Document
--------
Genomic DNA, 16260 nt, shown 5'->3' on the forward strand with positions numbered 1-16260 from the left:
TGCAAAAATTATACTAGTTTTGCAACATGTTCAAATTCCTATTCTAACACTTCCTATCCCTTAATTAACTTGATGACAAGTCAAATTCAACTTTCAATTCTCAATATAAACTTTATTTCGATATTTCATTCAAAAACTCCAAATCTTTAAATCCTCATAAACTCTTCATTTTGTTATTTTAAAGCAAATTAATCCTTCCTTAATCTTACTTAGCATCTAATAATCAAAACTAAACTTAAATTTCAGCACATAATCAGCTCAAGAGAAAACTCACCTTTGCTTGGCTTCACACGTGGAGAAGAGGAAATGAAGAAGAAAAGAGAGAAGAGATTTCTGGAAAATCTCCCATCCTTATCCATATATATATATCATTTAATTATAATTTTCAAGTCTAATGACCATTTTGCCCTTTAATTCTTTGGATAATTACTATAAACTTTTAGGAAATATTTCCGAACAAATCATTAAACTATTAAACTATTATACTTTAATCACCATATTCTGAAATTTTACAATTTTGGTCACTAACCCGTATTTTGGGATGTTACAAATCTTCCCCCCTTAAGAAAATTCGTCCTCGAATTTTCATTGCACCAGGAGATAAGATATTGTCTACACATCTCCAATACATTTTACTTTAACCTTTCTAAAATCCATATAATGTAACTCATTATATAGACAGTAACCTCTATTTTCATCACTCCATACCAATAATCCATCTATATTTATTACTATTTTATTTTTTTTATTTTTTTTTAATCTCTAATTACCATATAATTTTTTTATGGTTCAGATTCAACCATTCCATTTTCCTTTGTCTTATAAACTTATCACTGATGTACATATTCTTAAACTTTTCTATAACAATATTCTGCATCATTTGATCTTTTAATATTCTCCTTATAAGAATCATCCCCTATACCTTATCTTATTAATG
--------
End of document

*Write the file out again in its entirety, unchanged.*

Genomic DNA, 16260 nt, shown 5'->3' on the forward strand with positions numbered 1-16260 from the left:
TGCAAAAATTATACTAGTTTTGCAACATGTTCAAATTCCTATTCTAACACTTCCTATCCCTTAATTAACTTGATGACAAGTCAAATTCAACTTTCAATTCTCAATATAAACTTTATTTCGATATTTCATTCAAAAACTCCAAATCTTTAAATCCTCATAAACTCTTCATTTTGTTATTTTAAAGCAAATTAATCCTTCCTTAATCTTACTTAGCATCTAATAATCAAAACTAAACTTAAATTTCAGCACATAATCAGCTCAAGAGAAAACTCACCTTTGCTTGGCTTCACACGTGGAGAAGAGGAAATGAAGAAGAAAAGAGAGAAGAGATTTCTGGAAAATCTCCCATCCTTATCCATATATATATATCATTTAATTATAATTTTCAAGTCTAATGACCATTTTGCCCTTTAATTCTTTGGATAATTACTATAAACTTTTAGGAAATATTTCCGAACAAATCATTAAACTATTAAACTATTATACTTTAATCACCATATTCTGAAATTTTACAATTTTGGTCACTAACCCGTATTTTGGGATGTTACAAATCTTCCCCCCTTAAGAAAATTCGTCCTCGAATTTTCATTGCACCAGGAGATAAGATATTGTCTACACATCTCCAATACATTTTACTTTAACCTTTCTAAAATCCATATAATGTAACTCATTATATAGACAGTAACCTCTATTTTCATCACTCCATACCAATAATCCATCTATATTTATTACTATTTTATTTTTTTTATTTTTTTTTAATCTCTAATTACCATATAATTTTTTTATGGTTCAGATTCAACCATTCCATTTTCCTTTGTCTTATAAACTTATCACTGATGTACATATTCTTAAACTTTTCTATAACAATATTCTGCATCATTTGATCTTTTAATATTCTCCTTATAAGAATCATCCCCTATACCTTATCTTATTAATG